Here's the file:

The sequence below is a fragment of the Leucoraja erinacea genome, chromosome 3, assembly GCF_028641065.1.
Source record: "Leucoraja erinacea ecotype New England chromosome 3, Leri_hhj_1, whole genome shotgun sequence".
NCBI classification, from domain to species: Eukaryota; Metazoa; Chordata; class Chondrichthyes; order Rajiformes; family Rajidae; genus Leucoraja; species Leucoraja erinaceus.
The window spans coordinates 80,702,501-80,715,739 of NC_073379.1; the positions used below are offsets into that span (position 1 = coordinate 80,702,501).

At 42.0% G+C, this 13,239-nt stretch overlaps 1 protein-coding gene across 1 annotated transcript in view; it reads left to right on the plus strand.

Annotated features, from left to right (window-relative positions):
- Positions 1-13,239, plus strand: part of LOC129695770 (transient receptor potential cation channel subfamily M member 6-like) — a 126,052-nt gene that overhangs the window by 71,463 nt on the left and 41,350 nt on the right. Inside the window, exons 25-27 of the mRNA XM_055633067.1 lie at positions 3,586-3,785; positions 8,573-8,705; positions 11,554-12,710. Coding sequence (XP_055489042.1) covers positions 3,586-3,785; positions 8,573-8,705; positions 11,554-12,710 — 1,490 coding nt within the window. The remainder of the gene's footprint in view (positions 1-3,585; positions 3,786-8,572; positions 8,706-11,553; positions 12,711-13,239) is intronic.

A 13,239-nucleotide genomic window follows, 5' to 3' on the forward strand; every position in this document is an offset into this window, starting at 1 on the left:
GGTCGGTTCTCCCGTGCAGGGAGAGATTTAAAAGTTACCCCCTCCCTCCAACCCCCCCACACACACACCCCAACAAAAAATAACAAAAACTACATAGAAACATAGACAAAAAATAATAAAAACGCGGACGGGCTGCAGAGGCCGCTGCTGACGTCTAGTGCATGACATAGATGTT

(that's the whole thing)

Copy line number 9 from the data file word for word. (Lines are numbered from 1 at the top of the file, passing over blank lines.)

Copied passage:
GGTCGGTTCTCCCGTGCAGGGAGAGATTTAAAAGTTACCCCCTCCCTCCAACCCCCCCACACACACACCCCAACAAAAAATAACAAAAACTACATAGAAACATAGACAAAAAATAATAAAAACGCGGACGGGCTGCAGAGGCCGCTGCTGACGTCTAGTGCATGACATAGATGTT